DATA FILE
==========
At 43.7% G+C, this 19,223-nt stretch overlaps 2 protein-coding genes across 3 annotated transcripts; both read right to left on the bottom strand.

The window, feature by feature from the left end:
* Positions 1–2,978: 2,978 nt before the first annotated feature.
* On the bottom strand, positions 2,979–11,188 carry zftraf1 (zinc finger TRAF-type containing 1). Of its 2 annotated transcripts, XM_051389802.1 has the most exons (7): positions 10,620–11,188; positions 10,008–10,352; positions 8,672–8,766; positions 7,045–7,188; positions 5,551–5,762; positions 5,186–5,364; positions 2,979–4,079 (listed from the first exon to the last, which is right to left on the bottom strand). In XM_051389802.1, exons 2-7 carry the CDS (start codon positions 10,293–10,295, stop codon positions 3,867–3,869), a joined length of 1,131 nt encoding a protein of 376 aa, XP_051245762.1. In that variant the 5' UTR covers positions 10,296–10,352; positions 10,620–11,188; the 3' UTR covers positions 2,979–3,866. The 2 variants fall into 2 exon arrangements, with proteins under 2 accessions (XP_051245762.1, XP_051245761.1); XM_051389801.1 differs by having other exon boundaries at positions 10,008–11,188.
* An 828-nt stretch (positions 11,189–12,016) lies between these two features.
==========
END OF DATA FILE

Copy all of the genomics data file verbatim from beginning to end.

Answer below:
At 43.7% G+C, this 19,223-nt stretch overlaps 2 protein-coding genes across 3 annotated transcripts; both read right to left on the bottom strand.

The window, feature by feature from the left end:
* Positions 1–2,978: 2,978 nt before the first annotated feature.
* On the bottom strand, positions 2,979–11,188 carry zftraf1 (zinc finger TRAF-type containing 1). Of its 2 annotated transcripts, XM_051389802.1 has the most exons (7): positions 10,620–11,188; positions 10,008–10,352; positions 8,672–8,766; positions 7,045–7,188; positions 5,551–5,762; positions 5,186–5,364; positions 2,979–4,079 (listed from the first exon to the last, which is right to left on the bottom strand). In XM_051389802.1, exons 2-7 carry the CDS (start codon positions 10,293–10,295, stop codon positions 3,867–3,869), a joined length of 1,131 nt encoding a protein of 376 aa, XP_051245762.1. In that variant the 5' UTR covers positions 10,296–10,352; positions 10,620–11,188; the 3' UTR covers positions 2,979–3,866. The 2 variants fall into 2 exon arrangements, with proteins under 2 accessions (XP_051245762.1, XP_051245761.1); XM_051389801.1 differs by having other exon boundaries at positions 10,008–11,188.
* An 828-nt stretch (positions 11,189–12,016) lies between these two features.